“It’ll feel better when it quits hurting,” is what dad always said when I got to blubbering too much. Perhaps there is more to that phrase than just getting a kid to stop whining. I don’t want to get too philosophical here. But maybe that phrase is what’s defined my drive to keep looking over the next horizon – just looking for a way to assuage what was hurting at that moment.
As a kid growing up in the rough-and-tumble town of Salmon, physical pain is not all of it, not by a long shot. The pain of broken dreams, lost loves, forgotten friendships, and ‘what could’ve been’ should be thrown in there too. Life as a kid growing up in those ‘olden’ days could hurt, but there were so many happy moments! Optimism to stop the ‘hurting’ became the incentive to keep getting out of bed in the morning in my pursuit of happiness. And believe me; I pursued that happiness with great gusto!
I was a kid who survived never wearing a bike helmet, no seat-belts, riding in the back of a pickup, drinking out of a garden hose and creek, shooting guns off the front porch, jumping over mine shafts, playing with dynamite caps, not wearing a life jacket, and driving cars long before most kids these days get their first bike.
I’d like to say this story has a humble beginning and a heroic end, just like in all those Louis L’Amour books I read back in the day. But we all know the story of a person’s childhood doesn’t really end; it just transforms into a story of adulthood. But all strung together, those youthful plots and subplots are quite interesting and maybe a bit fascinating. It’s like one big story of survival, but is also a love story, a mystery, a comedy, and a story of redemption.
This is the first episode of many and tells how it all began. I’ll go back a hundred fifty years and check in on my people – the ancestors that started the family rock rolling – at least for my story.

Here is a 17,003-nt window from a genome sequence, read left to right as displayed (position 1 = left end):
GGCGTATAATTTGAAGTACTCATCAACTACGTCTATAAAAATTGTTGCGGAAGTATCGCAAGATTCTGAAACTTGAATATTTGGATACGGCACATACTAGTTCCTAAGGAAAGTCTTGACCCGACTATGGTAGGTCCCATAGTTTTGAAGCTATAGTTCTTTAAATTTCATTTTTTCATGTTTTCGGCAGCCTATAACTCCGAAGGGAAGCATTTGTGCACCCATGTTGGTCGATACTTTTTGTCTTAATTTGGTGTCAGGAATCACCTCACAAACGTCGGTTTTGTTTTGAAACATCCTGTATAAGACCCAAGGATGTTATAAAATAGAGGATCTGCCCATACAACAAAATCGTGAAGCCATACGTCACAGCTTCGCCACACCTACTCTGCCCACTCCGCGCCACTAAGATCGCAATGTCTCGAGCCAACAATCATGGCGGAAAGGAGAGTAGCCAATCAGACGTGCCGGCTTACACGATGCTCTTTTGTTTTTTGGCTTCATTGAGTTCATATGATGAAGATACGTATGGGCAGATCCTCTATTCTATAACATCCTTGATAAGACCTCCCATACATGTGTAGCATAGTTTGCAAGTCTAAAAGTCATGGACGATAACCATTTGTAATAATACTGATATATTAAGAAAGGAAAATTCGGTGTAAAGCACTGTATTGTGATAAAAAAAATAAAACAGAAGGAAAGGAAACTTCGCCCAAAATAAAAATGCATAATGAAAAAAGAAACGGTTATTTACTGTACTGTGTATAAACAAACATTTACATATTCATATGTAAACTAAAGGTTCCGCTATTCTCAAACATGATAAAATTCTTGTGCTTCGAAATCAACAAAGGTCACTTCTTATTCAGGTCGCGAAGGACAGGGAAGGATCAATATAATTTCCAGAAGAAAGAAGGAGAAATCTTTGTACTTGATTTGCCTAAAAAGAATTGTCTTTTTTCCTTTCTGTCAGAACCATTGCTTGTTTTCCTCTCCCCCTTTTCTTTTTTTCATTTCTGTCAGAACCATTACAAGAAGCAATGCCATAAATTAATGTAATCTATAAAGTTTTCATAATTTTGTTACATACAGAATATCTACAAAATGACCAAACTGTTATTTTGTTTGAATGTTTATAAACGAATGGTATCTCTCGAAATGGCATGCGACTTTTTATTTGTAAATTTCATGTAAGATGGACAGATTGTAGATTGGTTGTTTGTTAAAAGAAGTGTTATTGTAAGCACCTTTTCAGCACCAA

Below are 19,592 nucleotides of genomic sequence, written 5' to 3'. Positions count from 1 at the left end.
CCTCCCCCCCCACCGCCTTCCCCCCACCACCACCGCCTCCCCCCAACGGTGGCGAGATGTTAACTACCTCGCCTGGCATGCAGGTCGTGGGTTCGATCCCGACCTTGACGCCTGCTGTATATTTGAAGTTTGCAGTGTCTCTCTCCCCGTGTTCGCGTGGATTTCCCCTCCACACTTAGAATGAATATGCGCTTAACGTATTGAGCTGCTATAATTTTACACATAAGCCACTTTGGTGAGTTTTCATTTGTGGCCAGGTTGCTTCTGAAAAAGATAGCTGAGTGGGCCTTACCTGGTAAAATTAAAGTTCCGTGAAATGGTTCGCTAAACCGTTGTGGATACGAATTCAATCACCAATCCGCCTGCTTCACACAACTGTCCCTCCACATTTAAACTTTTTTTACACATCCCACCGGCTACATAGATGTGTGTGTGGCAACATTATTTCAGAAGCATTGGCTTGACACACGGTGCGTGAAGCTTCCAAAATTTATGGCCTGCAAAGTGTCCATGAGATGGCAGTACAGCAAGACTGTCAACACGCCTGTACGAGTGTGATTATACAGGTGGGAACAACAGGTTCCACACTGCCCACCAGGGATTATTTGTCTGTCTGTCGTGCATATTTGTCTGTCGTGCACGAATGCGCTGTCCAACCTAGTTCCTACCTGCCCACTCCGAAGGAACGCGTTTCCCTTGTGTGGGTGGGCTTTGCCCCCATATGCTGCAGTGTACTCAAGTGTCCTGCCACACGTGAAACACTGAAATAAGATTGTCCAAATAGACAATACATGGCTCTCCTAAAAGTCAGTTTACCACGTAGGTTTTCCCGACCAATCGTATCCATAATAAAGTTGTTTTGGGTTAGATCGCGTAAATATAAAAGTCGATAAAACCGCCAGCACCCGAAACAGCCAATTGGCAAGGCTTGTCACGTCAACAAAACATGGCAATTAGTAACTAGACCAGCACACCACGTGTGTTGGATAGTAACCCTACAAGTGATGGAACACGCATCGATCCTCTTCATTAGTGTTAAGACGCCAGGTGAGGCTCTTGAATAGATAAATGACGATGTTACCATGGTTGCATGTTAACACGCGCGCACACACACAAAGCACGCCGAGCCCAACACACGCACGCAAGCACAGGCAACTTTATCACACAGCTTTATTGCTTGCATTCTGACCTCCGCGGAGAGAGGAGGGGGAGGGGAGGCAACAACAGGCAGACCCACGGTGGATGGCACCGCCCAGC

The .38 Colt that Robert Hicks wore in 1881 had seen some use. Most men and a lot of women kept a gun handy in those days. The Civil War had been over for 15 years, but for some, anger and hatred were still raw. Folks just couldn’t take any chances. So, Robert strapped that gun on every morning and kept it hanging on his bed post at night.
Robert wanted to make a go of it in Kansas, where he grew up. There was land to be had and it was a good enough place to settle down and raise a family with his wife – the dark-haired Anna Lile. But he just never felt settled. Kansas was his dad’s country, but it never seemed to be his. Memories of the war still caused him nightmares. And his sweetheart, Anna, whose dad fought and died for the Confederacy, wanted to make a new start somewhere else – away from the politics and anger.
So, the two made up their minds. As soon as the next spring hit, young Robert and Anna set out for parts unknown. They headed west, like so many others. They were people who wanted to leave the past behind and find a new future – any future. Sometimes new scenery and new challenges were all it took to drive out the bad memories. And God only knew that for some, the war never ended.
To say the couple just jumped in their wagon with their two kids and moved to Idaho would be correct. But in the 1800’s nothing was done that easily. First, they hitched up with a bunch of other settlers moving west. It was the best way to guarantee survival, as much of the territory they planned to travel through was hostile and dangerous.